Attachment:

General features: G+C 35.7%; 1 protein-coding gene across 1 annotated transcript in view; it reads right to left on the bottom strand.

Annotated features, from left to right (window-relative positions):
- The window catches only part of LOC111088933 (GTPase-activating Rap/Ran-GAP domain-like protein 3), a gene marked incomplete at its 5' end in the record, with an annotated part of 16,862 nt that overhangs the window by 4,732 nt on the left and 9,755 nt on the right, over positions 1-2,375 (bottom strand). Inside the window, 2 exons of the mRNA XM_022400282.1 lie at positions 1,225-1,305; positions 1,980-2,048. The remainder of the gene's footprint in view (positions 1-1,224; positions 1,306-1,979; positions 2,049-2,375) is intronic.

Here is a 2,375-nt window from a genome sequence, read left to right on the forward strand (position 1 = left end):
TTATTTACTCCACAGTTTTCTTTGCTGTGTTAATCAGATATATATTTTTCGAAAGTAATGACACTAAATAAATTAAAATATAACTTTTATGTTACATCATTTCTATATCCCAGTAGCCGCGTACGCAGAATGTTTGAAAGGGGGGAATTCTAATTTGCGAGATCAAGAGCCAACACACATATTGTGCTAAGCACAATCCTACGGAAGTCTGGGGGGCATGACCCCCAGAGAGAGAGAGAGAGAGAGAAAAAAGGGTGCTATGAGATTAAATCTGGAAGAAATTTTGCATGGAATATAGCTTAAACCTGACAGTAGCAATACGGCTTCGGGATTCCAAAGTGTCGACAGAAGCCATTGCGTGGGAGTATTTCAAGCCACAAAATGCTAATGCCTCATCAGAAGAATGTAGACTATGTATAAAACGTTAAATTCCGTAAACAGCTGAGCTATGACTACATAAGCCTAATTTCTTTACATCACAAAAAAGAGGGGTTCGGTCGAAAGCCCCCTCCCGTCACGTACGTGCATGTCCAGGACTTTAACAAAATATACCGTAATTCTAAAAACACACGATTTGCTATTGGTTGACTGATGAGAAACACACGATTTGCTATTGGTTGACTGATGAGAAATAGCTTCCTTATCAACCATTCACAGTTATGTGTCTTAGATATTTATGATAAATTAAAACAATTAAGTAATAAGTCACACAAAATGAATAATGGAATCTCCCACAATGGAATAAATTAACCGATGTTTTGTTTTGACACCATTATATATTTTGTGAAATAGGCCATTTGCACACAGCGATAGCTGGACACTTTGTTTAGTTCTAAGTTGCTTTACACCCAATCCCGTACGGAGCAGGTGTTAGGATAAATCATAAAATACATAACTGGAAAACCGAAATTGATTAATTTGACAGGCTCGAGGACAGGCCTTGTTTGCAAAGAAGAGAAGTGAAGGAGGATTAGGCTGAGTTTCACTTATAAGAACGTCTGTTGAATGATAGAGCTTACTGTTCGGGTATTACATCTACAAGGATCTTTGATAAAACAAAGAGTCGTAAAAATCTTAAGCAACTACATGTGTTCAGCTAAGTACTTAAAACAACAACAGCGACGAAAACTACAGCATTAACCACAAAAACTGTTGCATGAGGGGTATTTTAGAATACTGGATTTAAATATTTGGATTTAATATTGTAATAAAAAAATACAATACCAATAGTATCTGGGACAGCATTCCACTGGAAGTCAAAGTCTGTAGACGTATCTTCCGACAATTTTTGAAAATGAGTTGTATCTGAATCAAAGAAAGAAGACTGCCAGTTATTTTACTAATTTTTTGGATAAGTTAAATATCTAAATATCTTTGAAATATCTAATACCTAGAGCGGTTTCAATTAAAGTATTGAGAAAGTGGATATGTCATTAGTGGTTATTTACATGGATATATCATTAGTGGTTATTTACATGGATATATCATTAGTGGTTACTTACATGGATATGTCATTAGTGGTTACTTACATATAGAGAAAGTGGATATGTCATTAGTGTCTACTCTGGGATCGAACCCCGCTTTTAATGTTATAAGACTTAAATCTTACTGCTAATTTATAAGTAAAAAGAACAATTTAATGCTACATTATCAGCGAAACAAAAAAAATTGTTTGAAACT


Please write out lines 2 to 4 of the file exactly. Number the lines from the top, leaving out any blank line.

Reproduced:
Annotated features, from left to right (window-relative positions):
- The window catches only part of LOC111088933 (GTPase-activating Rap/Ran-GAP domain-like protein 3), a gene marked incomplete at its 5' end in the record, with an annotated part of 16,862 nt that overhangs the window by 4,732 nt on the left and 9,755 nt on the right, over positions 1-2,375 (bottom strand). Inside the window, 2 exons of the mRNA XM_022400282.1 lie at positions 1,225-1,305; positions 1,980-2,048. The remainder of the gene's footprint in view (positions 1-1,224; positions 1,306-1,979; positions 2,049-2,375) is intronic.

Here is a 2,375-nt window from a genome sequence, read left to right on the forward strand (position 1 = left end):